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From Richard Boyle and Witness K to media raids: itís time whistleblowers had better protection

TJ Ryan Foundation Research Associate, AJ Brown, writes in The Conversation (13.8.19) that Australian laws make it inevitable for whistleblowers to be charged whenever national security might be involved, even when the information is in the public interest.

'Never has the case for law reform to properly protect public-interest whistleblowers been so stark. Today, the public hearings into press freedom begin, following the “seismic” raids on media organisations in early June.

'A broader Senate inquiry into protecting public whistleblowing is hot on its heels. This builds on a 2017 parliamentary inquiry, which recommended reforms only partially implemented.

'Yesterday, a crowdfunding campaign for Richard Boyle’s legal defence was launched. Boyle is charged with 66 offences for disclosing concerns about oppressive debt collection by the Australian Taxation Office in Adelaide.

'What’s more, the unknown Australian Secret Intelligence Service agent “Witness K” last week pleaded guilty to exposing secrets by revealing Australia bugged Timor Leste government buildings during treaty negotiations in 2004.

'… The trouble is, Australian laws make it inevitable for whistleblowers to be charged whenever national security might be involved – even when, in theory, they’re intended to protect public interest whistleblowing.'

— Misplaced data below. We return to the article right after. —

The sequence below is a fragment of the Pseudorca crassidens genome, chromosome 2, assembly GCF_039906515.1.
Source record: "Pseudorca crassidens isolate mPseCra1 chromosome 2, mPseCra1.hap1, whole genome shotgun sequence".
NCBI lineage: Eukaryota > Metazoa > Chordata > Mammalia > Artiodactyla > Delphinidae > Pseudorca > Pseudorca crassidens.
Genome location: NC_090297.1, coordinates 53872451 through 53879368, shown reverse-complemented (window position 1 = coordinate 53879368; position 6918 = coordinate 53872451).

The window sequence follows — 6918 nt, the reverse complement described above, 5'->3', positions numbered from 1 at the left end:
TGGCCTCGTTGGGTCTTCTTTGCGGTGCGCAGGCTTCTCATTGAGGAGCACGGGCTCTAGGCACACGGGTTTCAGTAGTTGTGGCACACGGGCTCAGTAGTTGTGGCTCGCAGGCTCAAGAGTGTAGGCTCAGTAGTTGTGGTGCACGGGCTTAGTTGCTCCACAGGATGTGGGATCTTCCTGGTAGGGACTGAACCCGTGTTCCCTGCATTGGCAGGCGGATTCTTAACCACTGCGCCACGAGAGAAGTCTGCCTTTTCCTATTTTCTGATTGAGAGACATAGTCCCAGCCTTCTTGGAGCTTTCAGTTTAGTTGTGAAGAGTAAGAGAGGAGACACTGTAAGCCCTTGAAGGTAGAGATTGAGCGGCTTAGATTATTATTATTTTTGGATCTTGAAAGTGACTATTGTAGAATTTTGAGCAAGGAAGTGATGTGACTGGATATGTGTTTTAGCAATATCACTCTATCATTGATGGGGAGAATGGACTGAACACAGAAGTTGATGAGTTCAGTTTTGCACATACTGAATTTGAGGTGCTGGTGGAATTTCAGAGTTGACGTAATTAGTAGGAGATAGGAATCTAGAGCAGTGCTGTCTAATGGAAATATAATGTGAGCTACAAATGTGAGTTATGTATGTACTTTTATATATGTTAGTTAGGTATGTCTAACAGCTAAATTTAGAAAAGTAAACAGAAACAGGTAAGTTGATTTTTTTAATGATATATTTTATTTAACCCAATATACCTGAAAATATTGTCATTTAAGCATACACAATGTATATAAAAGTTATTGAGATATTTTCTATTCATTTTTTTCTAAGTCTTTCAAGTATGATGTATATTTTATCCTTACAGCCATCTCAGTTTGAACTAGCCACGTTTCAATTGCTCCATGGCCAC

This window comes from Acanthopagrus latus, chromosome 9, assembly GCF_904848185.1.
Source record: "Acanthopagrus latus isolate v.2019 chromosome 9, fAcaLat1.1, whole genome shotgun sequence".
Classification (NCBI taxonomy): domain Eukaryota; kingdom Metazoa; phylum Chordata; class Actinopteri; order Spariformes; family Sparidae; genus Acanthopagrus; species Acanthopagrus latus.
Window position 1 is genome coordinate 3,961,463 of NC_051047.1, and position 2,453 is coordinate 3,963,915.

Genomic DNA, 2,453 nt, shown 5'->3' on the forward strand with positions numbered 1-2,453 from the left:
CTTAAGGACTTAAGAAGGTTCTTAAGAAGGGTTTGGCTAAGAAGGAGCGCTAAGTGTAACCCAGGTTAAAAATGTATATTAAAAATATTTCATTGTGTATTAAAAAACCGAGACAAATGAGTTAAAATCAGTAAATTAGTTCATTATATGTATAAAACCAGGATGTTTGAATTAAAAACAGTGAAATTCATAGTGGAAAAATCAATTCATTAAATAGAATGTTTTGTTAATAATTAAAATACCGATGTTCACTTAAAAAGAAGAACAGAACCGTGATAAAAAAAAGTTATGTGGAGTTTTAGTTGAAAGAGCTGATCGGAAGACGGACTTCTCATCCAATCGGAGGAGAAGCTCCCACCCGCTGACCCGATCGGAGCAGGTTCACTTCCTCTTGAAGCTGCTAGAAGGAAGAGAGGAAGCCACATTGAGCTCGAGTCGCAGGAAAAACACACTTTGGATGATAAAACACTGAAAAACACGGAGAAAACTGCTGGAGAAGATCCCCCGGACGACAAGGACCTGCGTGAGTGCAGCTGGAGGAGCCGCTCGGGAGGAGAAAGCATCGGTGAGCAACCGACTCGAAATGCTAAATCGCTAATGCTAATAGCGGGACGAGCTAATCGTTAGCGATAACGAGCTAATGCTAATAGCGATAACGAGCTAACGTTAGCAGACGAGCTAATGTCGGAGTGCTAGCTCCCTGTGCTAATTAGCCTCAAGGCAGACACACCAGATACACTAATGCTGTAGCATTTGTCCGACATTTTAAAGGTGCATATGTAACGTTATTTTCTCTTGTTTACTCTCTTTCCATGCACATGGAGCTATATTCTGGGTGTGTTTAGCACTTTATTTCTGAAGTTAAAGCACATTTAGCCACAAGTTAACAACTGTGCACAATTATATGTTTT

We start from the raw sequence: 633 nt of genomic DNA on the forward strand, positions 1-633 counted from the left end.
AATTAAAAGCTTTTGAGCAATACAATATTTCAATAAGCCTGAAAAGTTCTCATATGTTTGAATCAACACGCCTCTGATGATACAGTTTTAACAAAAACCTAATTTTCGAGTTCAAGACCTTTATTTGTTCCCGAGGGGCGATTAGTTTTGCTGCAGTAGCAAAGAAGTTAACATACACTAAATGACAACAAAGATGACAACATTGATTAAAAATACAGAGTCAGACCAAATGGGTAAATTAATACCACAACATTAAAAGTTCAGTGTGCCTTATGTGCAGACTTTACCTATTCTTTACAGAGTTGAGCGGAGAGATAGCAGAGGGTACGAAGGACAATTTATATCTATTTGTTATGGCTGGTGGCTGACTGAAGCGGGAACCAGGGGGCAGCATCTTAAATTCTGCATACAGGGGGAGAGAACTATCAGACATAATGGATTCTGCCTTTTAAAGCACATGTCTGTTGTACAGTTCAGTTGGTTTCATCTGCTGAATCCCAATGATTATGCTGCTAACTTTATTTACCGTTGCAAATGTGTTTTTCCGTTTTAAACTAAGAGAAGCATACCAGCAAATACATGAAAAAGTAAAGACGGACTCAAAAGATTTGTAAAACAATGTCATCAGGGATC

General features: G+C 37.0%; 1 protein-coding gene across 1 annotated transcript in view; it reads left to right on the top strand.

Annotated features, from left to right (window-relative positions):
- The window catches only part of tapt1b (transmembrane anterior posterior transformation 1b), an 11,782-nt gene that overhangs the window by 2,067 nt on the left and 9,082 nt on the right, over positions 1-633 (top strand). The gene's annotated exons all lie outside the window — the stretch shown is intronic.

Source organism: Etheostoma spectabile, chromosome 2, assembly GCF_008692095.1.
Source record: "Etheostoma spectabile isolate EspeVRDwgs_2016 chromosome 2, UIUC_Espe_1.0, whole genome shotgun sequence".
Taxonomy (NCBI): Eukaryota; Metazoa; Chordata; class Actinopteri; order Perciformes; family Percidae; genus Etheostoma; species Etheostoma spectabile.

Why Bernard Collaery's case is one of the gravest threats to freedom of expression

Spencer Zifcak writes in The Conversation (3.7.20) about how Witness K and his lawyer, Bernard Collaery, are accused of disclosing information related to a covert ASIS spying operation. The author argues that the legal issues likely to be raised at trial present a serious threat to whistleblowing and freedom of expression in Australia.

'After a lengthy delay due to the coronavirus pandemic, the legal case that constitutes the most significant threat to freedom of expression in this country will soon play out in the ACT Supreme Court.

'This is the prosecution of Bernard Collaery, the former ACT attorney-general and lawyer for Witness K, the former ASIS officer turned whistleblower.

'Both are charged under section 39 of the Intelligence Services Act 2001, which deems it a criminal offence for a person to communicate any information that was prepared by the Australian Secret Intelligence Service in pursuit of its functions.

'After an ACT Supreme Court ruling last week, significant parts of the trial against Collaery will now be held in secret, but the argument put forward by the attorney-general that certain information in the case must be kept classified is extraordinarily weak.

'… A conviction in these circumstances would be a travesty, particularly as it carries with it a maximum sentence of two years imprisonment. This is the penalty Collaery and K are facing.'

 

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